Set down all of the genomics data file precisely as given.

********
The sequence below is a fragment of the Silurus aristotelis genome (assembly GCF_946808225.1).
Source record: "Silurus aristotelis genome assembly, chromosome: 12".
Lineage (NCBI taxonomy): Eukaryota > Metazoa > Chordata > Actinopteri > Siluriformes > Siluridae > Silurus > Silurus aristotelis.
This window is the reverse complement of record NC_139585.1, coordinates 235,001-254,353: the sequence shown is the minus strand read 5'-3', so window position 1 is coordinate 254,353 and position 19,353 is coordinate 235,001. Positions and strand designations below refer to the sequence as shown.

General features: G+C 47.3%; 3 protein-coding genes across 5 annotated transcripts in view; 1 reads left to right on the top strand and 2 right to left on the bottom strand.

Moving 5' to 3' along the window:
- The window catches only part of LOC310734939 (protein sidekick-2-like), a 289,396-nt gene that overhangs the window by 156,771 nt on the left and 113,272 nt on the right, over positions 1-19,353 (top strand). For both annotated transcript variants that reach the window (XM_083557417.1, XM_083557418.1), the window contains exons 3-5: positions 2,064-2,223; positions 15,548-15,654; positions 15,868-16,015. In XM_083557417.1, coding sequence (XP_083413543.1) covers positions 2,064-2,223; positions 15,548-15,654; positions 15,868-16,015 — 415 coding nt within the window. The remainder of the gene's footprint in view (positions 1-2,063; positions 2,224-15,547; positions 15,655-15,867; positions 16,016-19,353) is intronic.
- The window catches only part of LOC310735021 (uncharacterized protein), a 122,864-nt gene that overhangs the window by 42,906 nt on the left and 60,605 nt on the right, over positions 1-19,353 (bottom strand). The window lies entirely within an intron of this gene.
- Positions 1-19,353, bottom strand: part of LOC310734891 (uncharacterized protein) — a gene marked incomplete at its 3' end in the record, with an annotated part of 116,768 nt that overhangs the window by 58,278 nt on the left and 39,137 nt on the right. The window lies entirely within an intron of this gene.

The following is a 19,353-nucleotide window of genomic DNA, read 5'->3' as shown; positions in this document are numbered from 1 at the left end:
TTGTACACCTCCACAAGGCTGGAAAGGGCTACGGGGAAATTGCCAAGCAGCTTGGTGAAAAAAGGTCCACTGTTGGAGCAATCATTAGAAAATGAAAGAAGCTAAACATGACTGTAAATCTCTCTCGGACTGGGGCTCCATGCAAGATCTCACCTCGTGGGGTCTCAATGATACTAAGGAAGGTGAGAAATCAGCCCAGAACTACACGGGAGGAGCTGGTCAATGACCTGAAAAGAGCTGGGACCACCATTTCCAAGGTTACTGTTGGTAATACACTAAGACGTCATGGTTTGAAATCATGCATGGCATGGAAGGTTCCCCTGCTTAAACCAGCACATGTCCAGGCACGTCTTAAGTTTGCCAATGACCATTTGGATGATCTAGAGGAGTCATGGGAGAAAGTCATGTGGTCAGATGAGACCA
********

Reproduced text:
The sequence below is a fragment of the Silurus aristotelis genome (assembly GCF_946808225.1).
Source record: "Silurus aristotelis genome assembly, chromosome: 12".
Lineage (NCBI taxonomy): Eukaryota > Metazoa > Chordata > Actinopteri > Siluriformes > Siluridae > Silurus > Silurus aristotelis.
This window is the reverse complement of record NC_139585.1, coordinates 235,001-254,353: the sequence shown is the minus strand read 5'-3', so window position 1 is coordinate 254,353 and position 19,353 is coordinate 235,001. Positions and strand designations below refer to the sequence as shown.

General features: G+C 47.3%; 3 protein-coding genes across 5 annotated transcripts in view; 1 reads left to right on the top strand and 2 right to left on the bottom strand.

Moving 5' to 3' along the window:
- The window catches only part of LOC310734939 (protein sidekick-2-like), a 289,396-nt gene that overhangs the window by 156,771 nt on the left and 113,272 nt on the right, over positions 1-19,353 (top strand). For both annotated transcript variants that reach the window (XM_083557417.1, XM_083557418.1), the window contains exons 3-5: positions 2,064-2,223; positions 15,548-15,654; positions 15,868-16,015. In XM_083557417.1, coding sequence (XP_083413543.1) covers positions 2,064-2,223; positions 15,548-15,654; positions 15,868-16,015 — 415 coding nt within the window. The remainder of the gene's footprint in view (positions 1-2,063; positions 2,224-15,547; positions 15,655-15,867; positions 16,016-19,353) is intronic.
- The window catches only part of LOC310735021 (uncharacterized protein), a 122,864-nt gene that overhangs the window by 42,906 nt on the left and 60,605 nt on the right, over positions 1-19,353 (bottom strand). The window lies entirely within an intron of this gene.
- Positions 1-19,353, bottom strand: part of LOC310734891 (uncharacterized protein) — a gene marked incomplete at its 3' end in the record, with an annotated part of 116,768 nt that overhangs the window by 58,278 nt on the left and 39,137 nt on the right. The window lies entirely within an intron of this gene.

The following is a 19,353-nucleotide window of genomic DNA, read 5'->3' as shown; positions in this document are numbered from 1 at the left end:
TTGTACACCTCCACAAGGCTGGAAAGGGCTACGGGGAAATTGCCAAGCAGCTTGGTGAAAAAAGGTCCACTGTTGGAGCAATCATTAGAAAATGAAAGAAGCTAAACATGACTGTAAATCTCTCTCGGACTGGGGCTCCATGCAAGATCTCACCTCGTGGGGTCTCAATGATACTAAGGAAGGTGAGAAATCAGCCCAGAACTACACGGGAGGAGCTGGTCAATGACCTGAAAAGAGCTGGGACCACCATTTCCAAGGTTACTGTTGGTAATACACTAAGACGTCATGGTTTGAAATCATGCATGGCATGGAAGGTTCCCCTGCTTAAACCAGCACATGTCCAGGCACGTCTTAAGTTTGCCAATGACCATTTGGATGATCTAGAGGAGTCATGGGAGAAAGTCATGTGGTCAGATGAGACCA